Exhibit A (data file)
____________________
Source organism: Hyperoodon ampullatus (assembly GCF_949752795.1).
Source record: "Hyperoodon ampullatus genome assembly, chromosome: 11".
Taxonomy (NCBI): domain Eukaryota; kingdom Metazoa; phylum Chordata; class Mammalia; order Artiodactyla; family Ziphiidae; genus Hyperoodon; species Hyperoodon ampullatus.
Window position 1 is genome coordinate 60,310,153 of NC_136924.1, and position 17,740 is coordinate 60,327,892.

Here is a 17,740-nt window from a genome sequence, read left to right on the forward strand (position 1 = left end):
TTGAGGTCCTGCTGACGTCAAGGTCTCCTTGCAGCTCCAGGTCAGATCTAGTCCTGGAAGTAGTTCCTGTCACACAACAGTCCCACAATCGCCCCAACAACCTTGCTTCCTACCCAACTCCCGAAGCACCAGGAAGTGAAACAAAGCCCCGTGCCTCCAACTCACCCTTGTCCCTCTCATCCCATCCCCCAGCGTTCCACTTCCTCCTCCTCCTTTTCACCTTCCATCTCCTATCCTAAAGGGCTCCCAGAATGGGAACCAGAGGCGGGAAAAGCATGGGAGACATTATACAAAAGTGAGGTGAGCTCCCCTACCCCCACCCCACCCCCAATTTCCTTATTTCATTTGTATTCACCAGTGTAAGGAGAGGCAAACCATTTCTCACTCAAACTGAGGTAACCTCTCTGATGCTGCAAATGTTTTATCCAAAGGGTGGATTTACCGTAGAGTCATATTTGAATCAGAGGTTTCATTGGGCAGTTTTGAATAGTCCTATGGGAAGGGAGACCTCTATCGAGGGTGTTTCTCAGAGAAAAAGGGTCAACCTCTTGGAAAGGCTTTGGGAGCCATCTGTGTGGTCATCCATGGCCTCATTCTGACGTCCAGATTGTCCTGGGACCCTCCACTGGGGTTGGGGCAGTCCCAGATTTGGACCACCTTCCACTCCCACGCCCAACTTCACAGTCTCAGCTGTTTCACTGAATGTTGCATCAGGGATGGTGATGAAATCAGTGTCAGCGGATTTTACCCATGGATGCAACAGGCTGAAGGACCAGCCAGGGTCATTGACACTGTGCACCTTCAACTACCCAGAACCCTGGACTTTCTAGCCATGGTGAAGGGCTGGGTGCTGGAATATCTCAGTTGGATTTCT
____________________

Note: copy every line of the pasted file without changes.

Source organism: Hyperoodon ampullatus (assembly GCF_949752795.1).
Source record: "Hyperoodon ampullatus genome assembly, chromosome: 11".
Taxonomy (NCBI): domain Eukaryota; kingdom Metazoa; phylum Chordata; class Mammalia; order Artiodactyla; family Ziphiidae; genus Hyperoodon; species Hyperoodon ampullatus.
Window position 1 is genome coordinate 60,310,153 of NC_136924.1, and position 17,740 is coordinate 60,327,892.

Here is a 17,740-nt window from a genome sequence, read left to right on the forward strand (position 1 = left end):
TTGAGGTCCTGCTGACGTCAAGGTCTCCTTGCAGCTCCAGGTCAGATCTAGTCCTGGAAGTAGTTCCTGTCACACAACAGTCCCACAATCGCCCCAACAACCTTGCTTCCTACCCAACTCCCGAAGCACCAGGAAGTGAAACAAAGCCCCGTGCCTCCAACTCACCCTTGTCCCTCTCATCCCATCCCCCAGCGTTCCACTTCCTCCTCCTCCTTTTCACCTTCCATCTCCTATCCTAAAGGGCTCCCAGAATGGGAACCAGAGGCGGGAAAAGCATGGGAGACATTATACAAAAGTGAGGTGAGCTCCCCTACCCCCACCCCACCCCCAATTTCCTTATTTCATTTGTATTCACCAGTGTAAGGAGAGGCAAACCATTTCTCACTCAAACTGAGGTAACCTCTCTGATGCTGCAAATGTTTTATCCAAAGGGTGGATTTACCGTAGAGTCATATTTGAATCAGAGGTTTCATTGGGCAGTTTTGAATAGTCCTATGGGAAGGGAGACCTCTATCGAGGGTGTTTCTCAGAGAAAAAGGGTCAACCTCTTGGAAAGGCTTTGGGAGCCATCTGTGTGGTCATCCATGGCCTCATTCTGACGTCCAGATTGTCCTGGGACCCTCCACTGGGGTTGGGGCAGTCCCAGATTTGGACCACCTTCCACTCCCACGCCCAACTTCACAGTCTCAGCTGTTTCACTGAATGTTGCATCAGGGATGGTGATGAAATCAGTGTCAGCGGATTTTACCCATGGATGCAACAGGCTGAAGGACCAGCCAGGGTCATTGACACTGTGCACCTTCAACTACCCAGAACCCTGGACTTTCTAGCCATGGTGAAGGGCTGGGTGCTGGAATATCTCAGTTGGATTTCT